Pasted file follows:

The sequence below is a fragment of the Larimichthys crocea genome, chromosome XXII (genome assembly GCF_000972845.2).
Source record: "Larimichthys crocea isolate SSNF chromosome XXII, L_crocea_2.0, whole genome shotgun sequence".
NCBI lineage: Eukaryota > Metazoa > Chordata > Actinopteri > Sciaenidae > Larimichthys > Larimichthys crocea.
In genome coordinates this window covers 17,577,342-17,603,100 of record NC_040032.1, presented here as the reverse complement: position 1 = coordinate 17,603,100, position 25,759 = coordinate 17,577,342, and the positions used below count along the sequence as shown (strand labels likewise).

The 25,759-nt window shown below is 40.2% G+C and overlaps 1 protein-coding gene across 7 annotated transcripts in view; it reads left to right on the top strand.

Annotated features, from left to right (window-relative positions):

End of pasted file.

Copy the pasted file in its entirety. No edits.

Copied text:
The sequence below is a fragment of the Larimichthys crocea genome, chromosome XXII (genome assembly GCF_000972845.2).
Source record: "Larimichthys crocea isolate SSNF chromosome XXII, L_crocea_2.0, whole genome shotgun sequence".
NCBI lineage: Eukaryota > Metazoa > Chordata > Actinopteri > Sciaenidae > Larimichthys > Larimichthys crocea.
In genome coordinates this window covers 17,577,342-17,603,100 of record NC_040032.1, presented here as the reverse complement: position 1 = coordinate 17,603,100, position 25,759 = coordinate 17,577,342, and the positions used below count along the sequence as shown (strand labels likewise).

The 25,759-nt window shown below is 40.2% G+C and overlaps 1 protein-coding gene across 7 annotated transcripts in view; it reads left to right on the top strand.

Annotated features, from left to right (window-relative positions):